Becoming an Approved High School and Instructor

Step-by-Step procedures for becoming an Approved High School and Instructor

Click here to see a list of participating High Schools and Approved Instructors.

Which Schools and Instructors are Eligible?

Any public or private educational institution that awards high school diplomas and which offers ASL coursework the equivalent to 1.0 high school credits. Support centers for home-schooled children can also participate.

How to Become an Approved High School and Instructor

1 - Attend an SCC Curriculum / Articulation Process Orientation:

Prior to signing the Articulation Agreement, the participating high school faculty will be obligated to attend an orientation session provided by SCC faculty. The one-morning, four-hour orientation will include:

  • an overview of the SCC ASL curriculum including textbooks, materials, instructional techniques, and skills assessment techniques.
  • an overview of the articulation process to ensure that participants are fully aware of the roles and responsibilities of the faculty, students and institutions.
  • an opportunity for faculty from both institutions to discuss language instruction and language assessment in order to develop mutual respect and trust.

Orientations will be provided during the year as needed.

There will be a fee for each faculty member participating in the orientation. The fee includes payment for the faculty providing the orientation and for articulation packets (brochures, competency profiles, curriculum materials, etc.) Contact the ASL Consortium Coordinator for information about the next scheduled orientation session.

Any high school ASL faculty member hired after the signing of the agreement will need to complete the SCC ASL orientation and be approved by SCC faculty prior to completing a Competency Profile sheet for any student.

2 - Provide Curriculum Materials and Student Samples

For each level of ASL you are planning to articulate provide a copy THAT WE CAN KEEP of the following materials. Your materials must be clearly explained or described so that the readers know what they are and how they are used. Please clearly label your materials so that we know for which course the materials are used.

Here is a list of materials we will need to receive from you at the orientation meeting or as soon afterwards as possible.

ASL Structures:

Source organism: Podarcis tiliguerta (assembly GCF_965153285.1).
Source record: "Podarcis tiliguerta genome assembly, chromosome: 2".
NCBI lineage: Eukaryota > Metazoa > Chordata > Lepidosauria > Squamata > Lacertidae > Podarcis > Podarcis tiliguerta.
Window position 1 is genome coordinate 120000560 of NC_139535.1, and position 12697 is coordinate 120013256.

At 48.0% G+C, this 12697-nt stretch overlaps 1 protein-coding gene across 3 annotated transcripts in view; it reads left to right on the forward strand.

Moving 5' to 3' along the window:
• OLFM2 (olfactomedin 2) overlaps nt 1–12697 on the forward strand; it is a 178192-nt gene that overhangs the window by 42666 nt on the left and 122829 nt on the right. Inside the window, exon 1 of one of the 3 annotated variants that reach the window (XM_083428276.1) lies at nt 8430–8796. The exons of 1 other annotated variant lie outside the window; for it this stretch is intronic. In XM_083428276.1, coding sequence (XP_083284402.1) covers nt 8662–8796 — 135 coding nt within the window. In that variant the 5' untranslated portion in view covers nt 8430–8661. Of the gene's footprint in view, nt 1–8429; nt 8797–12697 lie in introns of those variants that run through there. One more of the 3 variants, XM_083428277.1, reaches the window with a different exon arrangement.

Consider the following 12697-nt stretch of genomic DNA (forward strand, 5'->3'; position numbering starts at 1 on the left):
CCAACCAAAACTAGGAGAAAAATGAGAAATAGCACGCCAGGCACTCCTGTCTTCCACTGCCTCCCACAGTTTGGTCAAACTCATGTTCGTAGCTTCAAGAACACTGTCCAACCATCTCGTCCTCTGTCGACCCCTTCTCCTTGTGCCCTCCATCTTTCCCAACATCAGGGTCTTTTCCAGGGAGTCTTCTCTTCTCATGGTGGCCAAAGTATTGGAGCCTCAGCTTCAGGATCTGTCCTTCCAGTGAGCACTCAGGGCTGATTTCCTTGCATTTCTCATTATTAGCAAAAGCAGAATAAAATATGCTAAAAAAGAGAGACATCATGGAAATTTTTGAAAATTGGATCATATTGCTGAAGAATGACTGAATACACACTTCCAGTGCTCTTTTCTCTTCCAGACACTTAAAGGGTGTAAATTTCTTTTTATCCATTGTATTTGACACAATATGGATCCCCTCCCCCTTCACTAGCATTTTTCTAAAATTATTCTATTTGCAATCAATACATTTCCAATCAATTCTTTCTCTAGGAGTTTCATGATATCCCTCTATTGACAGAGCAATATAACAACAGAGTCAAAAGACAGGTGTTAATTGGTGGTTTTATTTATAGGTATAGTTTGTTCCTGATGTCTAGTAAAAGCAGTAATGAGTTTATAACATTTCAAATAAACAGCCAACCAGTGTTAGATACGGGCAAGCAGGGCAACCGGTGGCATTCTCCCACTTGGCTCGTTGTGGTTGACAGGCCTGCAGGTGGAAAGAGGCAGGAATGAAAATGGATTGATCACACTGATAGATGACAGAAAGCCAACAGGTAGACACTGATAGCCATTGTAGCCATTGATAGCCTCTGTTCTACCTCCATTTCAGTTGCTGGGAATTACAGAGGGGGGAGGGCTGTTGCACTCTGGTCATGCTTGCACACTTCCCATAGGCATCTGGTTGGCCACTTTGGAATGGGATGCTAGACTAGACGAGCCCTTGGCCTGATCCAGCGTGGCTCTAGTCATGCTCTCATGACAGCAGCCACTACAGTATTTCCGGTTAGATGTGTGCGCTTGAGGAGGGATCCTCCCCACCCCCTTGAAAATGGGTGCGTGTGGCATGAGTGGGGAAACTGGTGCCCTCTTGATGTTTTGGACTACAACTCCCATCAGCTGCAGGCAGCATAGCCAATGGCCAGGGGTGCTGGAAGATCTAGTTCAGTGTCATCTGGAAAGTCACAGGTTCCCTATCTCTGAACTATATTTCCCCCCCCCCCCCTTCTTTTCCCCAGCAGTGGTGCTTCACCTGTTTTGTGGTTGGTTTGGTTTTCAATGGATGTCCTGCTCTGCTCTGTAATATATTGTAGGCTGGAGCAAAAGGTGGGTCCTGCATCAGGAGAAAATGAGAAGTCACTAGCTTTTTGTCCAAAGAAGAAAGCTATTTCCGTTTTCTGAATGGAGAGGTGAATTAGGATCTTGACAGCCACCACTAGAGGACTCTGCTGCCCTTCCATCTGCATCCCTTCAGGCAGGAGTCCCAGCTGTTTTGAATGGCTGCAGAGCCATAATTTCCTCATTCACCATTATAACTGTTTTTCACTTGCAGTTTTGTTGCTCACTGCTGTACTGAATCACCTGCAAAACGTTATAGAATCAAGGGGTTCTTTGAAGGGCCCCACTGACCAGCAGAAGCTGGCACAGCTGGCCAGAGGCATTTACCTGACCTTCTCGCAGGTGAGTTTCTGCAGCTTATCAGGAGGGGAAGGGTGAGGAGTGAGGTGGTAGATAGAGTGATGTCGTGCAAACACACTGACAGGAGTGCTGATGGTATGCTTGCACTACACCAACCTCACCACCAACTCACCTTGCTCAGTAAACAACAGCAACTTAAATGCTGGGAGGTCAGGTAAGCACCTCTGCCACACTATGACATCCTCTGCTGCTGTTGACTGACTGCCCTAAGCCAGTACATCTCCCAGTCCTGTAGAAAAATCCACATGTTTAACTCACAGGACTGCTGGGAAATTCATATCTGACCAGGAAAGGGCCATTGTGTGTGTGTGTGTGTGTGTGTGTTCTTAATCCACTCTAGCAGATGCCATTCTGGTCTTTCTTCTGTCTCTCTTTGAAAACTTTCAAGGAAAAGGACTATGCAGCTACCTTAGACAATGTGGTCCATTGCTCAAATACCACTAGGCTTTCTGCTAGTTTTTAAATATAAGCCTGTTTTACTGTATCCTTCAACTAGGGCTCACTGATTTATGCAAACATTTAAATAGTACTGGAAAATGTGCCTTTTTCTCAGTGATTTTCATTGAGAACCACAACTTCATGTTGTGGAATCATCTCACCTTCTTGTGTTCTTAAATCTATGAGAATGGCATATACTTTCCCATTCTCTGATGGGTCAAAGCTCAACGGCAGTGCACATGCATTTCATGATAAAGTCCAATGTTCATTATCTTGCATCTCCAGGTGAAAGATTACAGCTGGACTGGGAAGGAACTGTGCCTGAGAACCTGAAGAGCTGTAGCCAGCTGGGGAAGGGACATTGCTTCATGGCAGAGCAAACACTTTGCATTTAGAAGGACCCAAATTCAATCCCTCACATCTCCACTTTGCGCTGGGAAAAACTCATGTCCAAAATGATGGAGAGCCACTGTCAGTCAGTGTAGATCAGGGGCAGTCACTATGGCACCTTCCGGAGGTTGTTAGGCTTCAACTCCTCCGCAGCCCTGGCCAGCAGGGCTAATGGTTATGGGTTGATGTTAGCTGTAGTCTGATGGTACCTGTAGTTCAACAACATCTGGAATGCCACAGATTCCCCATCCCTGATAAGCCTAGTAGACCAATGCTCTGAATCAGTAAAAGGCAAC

• Provide a list of textbooks and videotexts that you use to teach ASL grammatical and functional structures.
  • Identify which units, chapters, or portions you use and how you use them (vocabulary, grammar, all activities, etc.).
  • Also provide 2 or 3 examples of instructional materials that you have developed yourself. Be sure these materials relate to the instruction of ASL structures (grammar, or function - do not include practice materials, assessment materials or materials related to numbers, fingerspelling, or classifiers unless some grammatical aspect of the language is involved.
  • OPTIONAL: DVD/Unlisted YouTube (15 to 20 minutes maximum length of recorded material). Contents to include:
    • Explain the typical setting(s) in which you teach ASL and how your course syllabus (goals/objectives/activities/evaluation procedures) address the particular needs of your instructional setting.
    • Describe your primary methodology for teaching, including books and/or materials you typically use and how you use them.
    • Demonstrate your teaching strategies.

Deaf Culture and Deaf Community:

  • Provide a list of textbooks and video texts and activities that you use to present information related to the Deaf community and to Deaf culture;
  • Provide 2 or 3 examples of materials that you have developed yourself (articles, handouts, directions for activities, quizzes on reading or viewing assignments, etc.)

Evaluation of Skills:

  • Provide 2-3 examples of evaluation materials for expressive skills and 2-3 examples for receptive skills. Do not provide only a blank evaluation form please include the assignment directions and assessment rubric as well.

Videotape of yourself as an ASL Instructor:

  • Introduce yourself, your ASL background, your ASL teachings, and your current high school.

Videotaped sample of student work:

  • Provide a videotape of one or more of your students signing a passage at least one minute in length.
  • Select a student for whom you have given or expect to give a grade between a "B" and "A" We would like to see an example of one of your above-average students, but NOT one of your exceptional students.